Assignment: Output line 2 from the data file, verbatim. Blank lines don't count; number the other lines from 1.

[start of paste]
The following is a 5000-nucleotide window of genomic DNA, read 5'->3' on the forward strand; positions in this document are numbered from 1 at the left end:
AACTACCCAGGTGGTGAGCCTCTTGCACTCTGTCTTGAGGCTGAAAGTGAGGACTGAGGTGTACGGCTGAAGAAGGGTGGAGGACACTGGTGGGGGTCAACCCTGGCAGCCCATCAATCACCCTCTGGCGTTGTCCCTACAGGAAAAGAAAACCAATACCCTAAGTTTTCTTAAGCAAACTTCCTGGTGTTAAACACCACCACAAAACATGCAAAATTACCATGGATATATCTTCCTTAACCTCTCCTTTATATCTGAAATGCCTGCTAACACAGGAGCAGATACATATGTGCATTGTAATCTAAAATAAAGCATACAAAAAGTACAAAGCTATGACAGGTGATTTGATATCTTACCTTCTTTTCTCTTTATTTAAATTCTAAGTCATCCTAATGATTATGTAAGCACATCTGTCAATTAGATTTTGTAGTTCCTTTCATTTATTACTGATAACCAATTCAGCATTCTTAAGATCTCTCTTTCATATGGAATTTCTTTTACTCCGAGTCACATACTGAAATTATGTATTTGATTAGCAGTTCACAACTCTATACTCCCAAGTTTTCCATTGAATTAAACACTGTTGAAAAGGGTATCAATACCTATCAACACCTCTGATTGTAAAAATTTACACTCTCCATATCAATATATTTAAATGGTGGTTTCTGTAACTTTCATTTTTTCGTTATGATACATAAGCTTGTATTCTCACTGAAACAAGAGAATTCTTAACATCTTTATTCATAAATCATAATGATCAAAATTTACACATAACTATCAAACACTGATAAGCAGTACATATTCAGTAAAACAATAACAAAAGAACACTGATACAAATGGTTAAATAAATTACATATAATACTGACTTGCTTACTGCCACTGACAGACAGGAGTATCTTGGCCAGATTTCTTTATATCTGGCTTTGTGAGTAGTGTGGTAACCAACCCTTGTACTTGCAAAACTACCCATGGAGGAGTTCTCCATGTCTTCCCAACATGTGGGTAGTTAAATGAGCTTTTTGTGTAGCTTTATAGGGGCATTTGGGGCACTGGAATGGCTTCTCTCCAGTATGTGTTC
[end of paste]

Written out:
AACTACCCAGGTGGTGAGCCTCTTGCACTCTGTCTTGAGGCTGAAAGTGAGGACTGAGGTGTACGGCTGAAGAAGGGTGGAGGACACTGGTGGGGGTCAACCCTGGCAGCCCATCAATCACCCTCTGGCGTTGTCCCTACAGGAAAAGAAAACCAATACCCTAAGTTTTCTTAAGCAAACTTCCTGGTGTTAAACACCACCACAAAACATGCAAAATTACCATGGATATATCTTCCTTAACCTCTCCTTTATATCTGAAATGCCTGCTAACACAGGAGCAGATACATATGTGCATTGTAATCTAAAATAAAGCATACAAAAAGTACAAAGCTATGACAGGTGATTTGATATCTTACCTTCTTTTCTCTTTATTTAAATTCTAAGTCATCCTAATGATTATGTAAGCACATCTGTCAATTAGATTTTGTAGTTCCTTTCATTTATTACTGATAACCAATTCAGCATTCTTAAGATCTCTCTTTCATATGGAATTTCTTTTACTCCGAGTCACATACTGAAATTATGTATTTGATTAGCAGTTCACAACTCTATACTCCCAAGTTTTCCATTGAATTAAACACTGTTGAAAAGGGTATCAATACCTATCAACACCTCTGATTGTAAAAATTTACACTCTCCATATCAATATATTTAAATGGTGGTTTCTGTAACTTTCATTTTTTCGTTATGATACATAAGCTTGTATTCTCACTGAAACAAGAGAATTCTTAACATCTTTATTCATAAATCATAATGATCAAAATTTACACATAACTATCAAACACTGATAAGCAGTACATATTCAGTAAAACAATAACAAAAGAACACTGATACAAATGGTTAAATAAATTACATATAATACTGACTTGCTTACTGCCACTGACAGACAGGAGTATCTTGGCCAGATTTCTTTATATCTGGCTTTGTGAGTAGTGTGGTAACCAACCCTTGTACTTGCAAAACTACCCATGGAGGAGTTCTCCATGTCTTCCCAACATGTGGGTAGTTAAATGAGCTTTTTGTGTAGCTTTATAGGGGCATTTGGGGCACTGGAATGGCTTCTCTCCAGTATGTGTTC